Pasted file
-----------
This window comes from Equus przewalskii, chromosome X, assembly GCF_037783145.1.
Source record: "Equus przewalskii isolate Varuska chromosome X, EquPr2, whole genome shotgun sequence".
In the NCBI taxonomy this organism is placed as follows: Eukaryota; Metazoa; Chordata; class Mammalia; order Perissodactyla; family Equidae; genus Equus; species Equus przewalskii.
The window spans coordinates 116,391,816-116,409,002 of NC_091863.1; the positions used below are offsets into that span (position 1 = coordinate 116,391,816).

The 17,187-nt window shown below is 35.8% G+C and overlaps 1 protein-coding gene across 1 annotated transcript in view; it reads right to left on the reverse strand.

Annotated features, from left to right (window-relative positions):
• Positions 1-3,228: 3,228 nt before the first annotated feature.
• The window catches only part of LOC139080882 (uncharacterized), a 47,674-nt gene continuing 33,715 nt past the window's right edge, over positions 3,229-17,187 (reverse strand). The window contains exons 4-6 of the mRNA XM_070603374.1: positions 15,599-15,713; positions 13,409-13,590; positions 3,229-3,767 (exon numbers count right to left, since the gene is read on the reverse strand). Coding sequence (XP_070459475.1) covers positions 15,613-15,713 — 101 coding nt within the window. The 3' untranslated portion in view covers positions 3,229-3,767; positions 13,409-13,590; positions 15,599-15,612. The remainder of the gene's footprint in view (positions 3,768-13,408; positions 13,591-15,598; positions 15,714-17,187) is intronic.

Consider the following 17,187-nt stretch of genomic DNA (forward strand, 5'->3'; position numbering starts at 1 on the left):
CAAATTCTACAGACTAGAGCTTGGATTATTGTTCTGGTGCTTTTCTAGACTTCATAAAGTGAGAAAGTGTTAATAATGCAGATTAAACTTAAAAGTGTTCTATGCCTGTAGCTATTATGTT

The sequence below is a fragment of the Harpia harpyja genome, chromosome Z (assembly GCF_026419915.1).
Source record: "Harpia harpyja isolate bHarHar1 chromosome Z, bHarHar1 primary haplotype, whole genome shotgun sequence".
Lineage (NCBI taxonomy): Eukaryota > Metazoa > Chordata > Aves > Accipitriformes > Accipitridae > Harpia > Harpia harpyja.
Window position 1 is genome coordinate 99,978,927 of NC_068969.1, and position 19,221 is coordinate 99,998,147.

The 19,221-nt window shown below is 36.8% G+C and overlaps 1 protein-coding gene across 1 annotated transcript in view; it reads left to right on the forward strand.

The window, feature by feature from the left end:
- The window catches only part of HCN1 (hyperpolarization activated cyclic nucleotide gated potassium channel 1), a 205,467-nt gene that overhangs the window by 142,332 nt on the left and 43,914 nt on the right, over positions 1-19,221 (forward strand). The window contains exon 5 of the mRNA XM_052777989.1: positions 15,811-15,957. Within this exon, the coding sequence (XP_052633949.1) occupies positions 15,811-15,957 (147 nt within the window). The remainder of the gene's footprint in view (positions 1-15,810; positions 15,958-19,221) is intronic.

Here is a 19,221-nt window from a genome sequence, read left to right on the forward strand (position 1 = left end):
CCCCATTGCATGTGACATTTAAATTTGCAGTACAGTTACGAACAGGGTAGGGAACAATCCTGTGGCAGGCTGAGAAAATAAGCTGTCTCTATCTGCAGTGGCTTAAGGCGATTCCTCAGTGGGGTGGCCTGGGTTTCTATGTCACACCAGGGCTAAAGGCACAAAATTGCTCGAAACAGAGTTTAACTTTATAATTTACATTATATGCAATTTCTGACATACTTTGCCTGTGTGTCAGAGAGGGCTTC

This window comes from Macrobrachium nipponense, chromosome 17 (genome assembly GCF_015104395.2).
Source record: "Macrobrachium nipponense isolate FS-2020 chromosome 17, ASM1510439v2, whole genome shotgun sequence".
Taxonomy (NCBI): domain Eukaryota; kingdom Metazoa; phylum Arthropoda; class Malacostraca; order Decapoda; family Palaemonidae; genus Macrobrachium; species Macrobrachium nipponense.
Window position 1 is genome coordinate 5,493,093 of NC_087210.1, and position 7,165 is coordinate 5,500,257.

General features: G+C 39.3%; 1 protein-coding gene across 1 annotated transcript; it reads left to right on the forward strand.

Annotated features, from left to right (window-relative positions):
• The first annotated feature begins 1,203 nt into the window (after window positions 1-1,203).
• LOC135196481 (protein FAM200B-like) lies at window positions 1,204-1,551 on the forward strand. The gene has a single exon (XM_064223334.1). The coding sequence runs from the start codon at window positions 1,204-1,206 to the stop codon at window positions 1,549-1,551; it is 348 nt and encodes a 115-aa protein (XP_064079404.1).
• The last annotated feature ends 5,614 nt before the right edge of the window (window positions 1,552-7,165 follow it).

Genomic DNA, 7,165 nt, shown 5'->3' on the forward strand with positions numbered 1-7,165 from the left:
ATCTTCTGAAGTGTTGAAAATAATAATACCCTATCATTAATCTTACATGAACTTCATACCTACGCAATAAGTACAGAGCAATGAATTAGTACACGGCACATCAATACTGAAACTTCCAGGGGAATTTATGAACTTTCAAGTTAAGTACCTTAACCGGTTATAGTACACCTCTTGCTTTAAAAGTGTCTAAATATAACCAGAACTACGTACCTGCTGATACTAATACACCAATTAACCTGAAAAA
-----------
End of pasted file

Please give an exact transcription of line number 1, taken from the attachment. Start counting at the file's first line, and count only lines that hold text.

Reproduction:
This window comes from Equus przewalskii, chromosome X, assembly GCF_037783145.1.